As you can see, this will create a temporary table called temp_orders and insert the data from the orders table where the amount is greater than 10 into the temp_orders table, and the table will look like this:

Inserting Into Temp Table - Snowflake INSERT INTO
Inserting Into Temp Table - Snowflake INSERT INTO

Use Cases of Snowflake INSERT INTO command

Snowflake INSERT INTO command is incredibly versatile—it can serve a wide variety of use cases for loading data into Snowflake. Let's explore some of the most common ways INSERT INTO gets used.

1) Simple Data Population

One of the simplest but most common uses of Snowflake INSERT INTO is to initially populate tables with data from explicitly specified values or literals.

2) Continual Data Updates

Another use case of Snowflake INSERT INTO command is to update the existing data in a table with new or modified data. This can be extremely useful when you want to refresh or modify the data in a table, or when you want to handle duplicates or conflicts in the data. You can use the INSERT INTO command with the OVERWRITE option to delete the existing data in the table and replace it with the new data.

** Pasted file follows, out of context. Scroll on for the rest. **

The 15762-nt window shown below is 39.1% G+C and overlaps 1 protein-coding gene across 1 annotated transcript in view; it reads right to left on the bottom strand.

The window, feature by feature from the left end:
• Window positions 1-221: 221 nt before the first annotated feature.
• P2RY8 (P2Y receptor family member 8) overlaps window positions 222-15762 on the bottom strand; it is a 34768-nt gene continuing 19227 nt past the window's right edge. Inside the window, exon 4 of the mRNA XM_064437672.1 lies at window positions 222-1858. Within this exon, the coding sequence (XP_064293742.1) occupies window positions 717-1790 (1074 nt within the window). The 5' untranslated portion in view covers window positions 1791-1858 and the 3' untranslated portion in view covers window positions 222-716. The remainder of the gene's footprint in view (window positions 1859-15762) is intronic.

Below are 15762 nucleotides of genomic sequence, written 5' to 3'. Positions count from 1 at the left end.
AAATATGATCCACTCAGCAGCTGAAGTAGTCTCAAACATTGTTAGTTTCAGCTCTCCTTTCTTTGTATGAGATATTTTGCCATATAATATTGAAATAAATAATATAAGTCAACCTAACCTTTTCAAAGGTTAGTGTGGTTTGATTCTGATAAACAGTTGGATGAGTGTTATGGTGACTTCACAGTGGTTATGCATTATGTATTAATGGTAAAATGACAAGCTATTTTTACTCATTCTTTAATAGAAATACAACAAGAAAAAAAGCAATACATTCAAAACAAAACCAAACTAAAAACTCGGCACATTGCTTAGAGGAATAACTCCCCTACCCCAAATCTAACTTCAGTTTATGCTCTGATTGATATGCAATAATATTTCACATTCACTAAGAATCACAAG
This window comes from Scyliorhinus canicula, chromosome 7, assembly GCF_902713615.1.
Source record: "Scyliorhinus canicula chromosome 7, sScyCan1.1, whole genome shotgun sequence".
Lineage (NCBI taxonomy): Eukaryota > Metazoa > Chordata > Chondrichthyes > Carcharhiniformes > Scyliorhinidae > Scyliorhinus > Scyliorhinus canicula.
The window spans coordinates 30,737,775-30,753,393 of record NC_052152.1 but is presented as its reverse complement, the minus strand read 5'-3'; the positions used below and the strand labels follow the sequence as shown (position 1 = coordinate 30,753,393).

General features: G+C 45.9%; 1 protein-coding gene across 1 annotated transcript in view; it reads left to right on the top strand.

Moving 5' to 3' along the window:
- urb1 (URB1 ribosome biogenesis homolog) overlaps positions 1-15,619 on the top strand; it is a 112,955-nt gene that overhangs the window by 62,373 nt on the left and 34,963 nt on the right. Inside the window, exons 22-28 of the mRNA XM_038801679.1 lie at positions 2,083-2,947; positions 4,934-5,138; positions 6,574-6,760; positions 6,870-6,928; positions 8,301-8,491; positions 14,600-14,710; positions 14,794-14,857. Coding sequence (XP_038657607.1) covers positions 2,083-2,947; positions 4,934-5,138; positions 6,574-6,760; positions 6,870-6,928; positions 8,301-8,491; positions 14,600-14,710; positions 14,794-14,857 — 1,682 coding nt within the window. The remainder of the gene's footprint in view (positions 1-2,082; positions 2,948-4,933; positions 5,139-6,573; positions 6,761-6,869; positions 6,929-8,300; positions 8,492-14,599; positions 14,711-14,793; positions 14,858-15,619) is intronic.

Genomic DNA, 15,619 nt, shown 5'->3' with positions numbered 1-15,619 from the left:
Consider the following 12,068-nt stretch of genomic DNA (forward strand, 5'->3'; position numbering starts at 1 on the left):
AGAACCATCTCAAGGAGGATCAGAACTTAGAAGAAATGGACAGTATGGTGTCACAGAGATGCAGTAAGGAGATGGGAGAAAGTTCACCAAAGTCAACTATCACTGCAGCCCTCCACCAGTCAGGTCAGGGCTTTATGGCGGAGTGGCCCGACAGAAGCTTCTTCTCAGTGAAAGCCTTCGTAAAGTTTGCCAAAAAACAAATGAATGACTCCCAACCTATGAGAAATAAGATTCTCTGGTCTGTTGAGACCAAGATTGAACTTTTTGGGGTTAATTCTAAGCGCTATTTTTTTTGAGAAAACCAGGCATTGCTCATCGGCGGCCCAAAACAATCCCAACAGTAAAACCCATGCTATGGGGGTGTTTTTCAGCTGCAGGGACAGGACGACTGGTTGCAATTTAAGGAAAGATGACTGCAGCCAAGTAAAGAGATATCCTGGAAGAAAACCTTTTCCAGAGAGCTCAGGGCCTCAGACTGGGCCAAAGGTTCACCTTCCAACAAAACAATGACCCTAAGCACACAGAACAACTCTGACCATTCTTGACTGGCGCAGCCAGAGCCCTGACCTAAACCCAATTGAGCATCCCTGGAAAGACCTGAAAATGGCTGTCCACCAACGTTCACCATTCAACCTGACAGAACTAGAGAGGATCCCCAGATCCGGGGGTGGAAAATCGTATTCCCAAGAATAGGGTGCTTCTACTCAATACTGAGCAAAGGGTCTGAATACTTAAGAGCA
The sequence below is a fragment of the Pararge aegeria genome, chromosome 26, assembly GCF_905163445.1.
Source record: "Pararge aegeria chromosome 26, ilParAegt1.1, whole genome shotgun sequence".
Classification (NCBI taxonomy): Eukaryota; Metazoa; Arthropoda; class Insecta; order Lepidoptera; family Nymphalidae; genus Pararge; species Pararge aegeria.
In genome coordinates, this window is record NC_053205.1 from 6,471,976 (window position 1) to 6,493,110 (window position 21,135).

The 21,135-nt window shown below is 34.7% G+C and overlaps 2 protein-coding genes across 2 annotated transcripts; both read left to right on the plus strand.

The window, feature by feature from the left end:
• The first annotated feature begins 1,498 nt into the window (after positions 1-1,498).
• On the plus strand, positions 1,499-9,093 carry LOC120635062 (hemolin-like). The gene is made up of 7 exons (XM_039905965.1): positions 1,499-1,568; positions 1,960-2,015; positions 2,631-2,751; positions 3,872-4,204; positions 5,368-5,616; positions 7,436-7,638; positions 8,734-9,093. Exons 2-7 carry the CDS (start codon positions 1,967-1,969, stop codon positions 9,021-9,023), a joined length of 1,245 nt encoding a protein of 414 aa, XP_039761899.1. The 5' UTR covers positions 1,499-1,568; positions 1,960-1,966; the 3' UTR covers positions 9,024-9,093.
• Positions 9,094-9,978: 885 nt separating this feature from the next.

3) Incremental Data Loads

Another use case of Snowflake INSERT INTO command is to perform incremental data loads into a table. Incremental data loads are a type of data loading technique that involves loading only the new or changed data into a table, rather than loading the entire data set. This can be useful when you want to optimize the performance and efficiency of your data-loading process, or when you want to avoid loading duplicate or redundant data into a table. You can use Snowflake INSERT INTO command with a query that filters out the existing data in the table and only selects the new or changed data from the source.